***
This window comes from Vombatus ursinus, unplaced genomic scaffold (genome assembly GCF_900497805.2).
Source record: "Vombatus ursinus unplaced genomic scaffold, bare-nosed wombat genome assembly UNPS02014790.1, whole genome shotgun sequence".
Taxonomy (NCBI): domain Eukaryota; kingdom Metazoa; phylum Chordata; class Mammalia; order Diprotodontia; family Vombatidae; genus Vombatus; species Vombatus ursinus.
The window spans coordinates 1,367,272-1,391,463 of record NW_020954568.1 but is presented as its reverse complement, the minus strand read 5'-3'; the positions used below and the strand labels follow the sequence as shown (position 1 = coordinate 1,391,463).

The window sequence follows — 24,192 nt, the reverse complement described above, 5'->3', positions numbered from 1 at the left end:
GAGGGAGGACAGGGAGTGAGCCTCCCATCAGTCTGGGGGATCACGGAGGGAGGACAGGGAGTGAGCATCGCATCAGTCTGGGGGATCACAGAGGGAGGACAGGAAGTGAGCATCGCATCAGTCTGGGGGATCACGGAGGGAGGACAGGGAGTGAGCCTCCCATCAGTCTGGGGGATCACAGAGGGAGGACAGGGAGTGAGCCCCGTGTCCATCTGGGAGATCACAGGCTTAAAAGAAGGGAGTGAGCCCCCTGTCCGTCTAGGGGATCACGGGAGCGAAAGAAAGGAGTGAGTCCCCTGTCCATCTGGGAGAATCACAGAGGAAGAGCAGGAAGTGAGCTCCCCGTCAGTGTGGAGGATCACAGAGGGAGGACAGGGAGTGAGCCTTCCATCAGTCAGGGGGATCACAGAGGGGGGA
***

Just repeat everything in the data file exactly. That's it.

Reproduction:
This window comes from Vombatus ursinus, unplaced genomic scaffold (genome assembly GCF_900497805.2).
Source record: "Vombatus ursinus unplaced genomic scaffold, bare-nosed wombat genome assembly UNPS02014790.1, whole genome shotgun sequence".
Taxonomy (NCBI): domain Eukaryota; kingdom Metazoa; phylum Chordata; class Mammalia; order Diprotodontia; family Vombatidae; genus Vombatus; species Vombatus ursinus.
The window spans coordinates 1,367,272-1,391,463 of record NW_020954568.1 but is presented as its reverse complement, the minus strand read 5'-3'; the positions used below and the strand labels follow the sequence as shown (position 1 = coordinate 1,391,463).

The window sequence follows — 24,192 nt, the reverse complement described above, 5'->3', positions numbered from 1 at the left end:
GAGGGAGGACAGGGAGTGAGCCTCCCATCAGTCTGGGGGATCACGGAGGGAGGACAGGGAGTGAGCATCGCATCAGTCTGGGGGATCACAGAGGGAGGACAGGAAGTGAGCATCGCATCAGTCTGGGGGATCACGGAGGGAGGACAGGGAGTGAGCCTCCCATCAGTCTGGGGGATCACAGAGGGAGGACAGGGAGTGAGCCCCGTGTCCATCTGGGAGATCACAGGCTTAAAAGAAGGGAGTGAGCCCCCTGTCCGTCTAGGGGATCACGGGAGCGAAAGAAAGGAGTGAGTCCCCTGTCCATCTGGGAGAATCACAGAGGAAGAGCAGGAAGTGAGCTCCCCGTCAGTGTGGAGGATCACAGAGGGAGGACAGGGAGTGAGCCTTCCATCAGTCAGGGGGATCACAGAGGGGGGA